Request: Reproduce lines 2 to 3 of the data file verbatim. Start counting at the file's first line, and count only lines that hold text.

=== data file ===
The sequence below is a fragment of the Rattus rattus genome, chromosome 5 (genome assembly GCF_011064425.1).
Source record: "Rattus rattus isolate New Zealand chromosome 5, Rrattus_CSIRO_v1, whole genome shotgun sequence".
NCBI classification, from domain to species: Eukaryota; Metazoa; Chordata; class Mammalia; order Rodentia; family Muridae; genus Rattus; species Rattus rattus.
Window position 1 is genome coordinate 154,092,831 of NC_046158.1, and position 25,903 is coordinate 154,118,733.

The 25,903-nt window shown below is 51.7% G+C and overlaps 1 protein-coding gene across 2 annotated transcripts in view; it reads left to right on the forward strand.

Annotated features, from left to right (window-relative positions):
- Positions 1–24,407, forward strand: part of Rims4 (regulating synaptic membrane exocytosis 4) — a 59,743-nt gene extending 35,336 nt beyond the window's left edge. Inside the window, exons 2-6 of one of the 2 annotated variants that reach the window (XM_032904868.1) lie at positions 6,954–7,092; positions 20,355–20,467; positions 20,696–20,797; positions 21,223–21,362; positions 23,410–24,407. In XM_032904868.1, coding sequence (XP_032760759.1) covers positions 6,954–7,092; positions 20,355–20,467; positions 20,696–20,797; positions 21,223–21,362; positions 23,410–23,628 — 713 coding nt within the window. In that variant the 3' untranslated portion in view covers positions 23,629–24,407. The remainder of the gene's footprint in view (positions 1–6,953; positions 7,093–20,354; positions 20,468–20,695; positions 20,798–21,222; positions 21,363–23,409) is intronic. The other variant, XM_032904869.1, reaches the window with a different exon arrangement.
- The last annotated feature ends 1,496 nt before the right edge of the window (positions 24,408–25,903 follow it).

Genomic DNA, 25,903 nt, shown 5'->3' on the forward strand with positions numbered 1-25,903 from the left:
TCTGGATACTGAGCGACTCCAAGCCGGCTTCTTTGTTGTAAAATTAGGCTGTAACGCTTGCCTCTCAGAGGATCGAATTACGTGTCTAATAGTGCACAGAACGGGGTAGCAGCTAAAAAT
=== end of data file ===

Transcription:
Source record: "Rattus rattus isolate New Zealand chromosome 5, Rrattus_CSIRO_v1, whole genome shotgun sequence".
NCBI classification, from domain to species: Eukaryota; Metazoa; Chordata; class Mammalia; order Rodentia; family Muridae; genus Rattus; species Rattus rattus.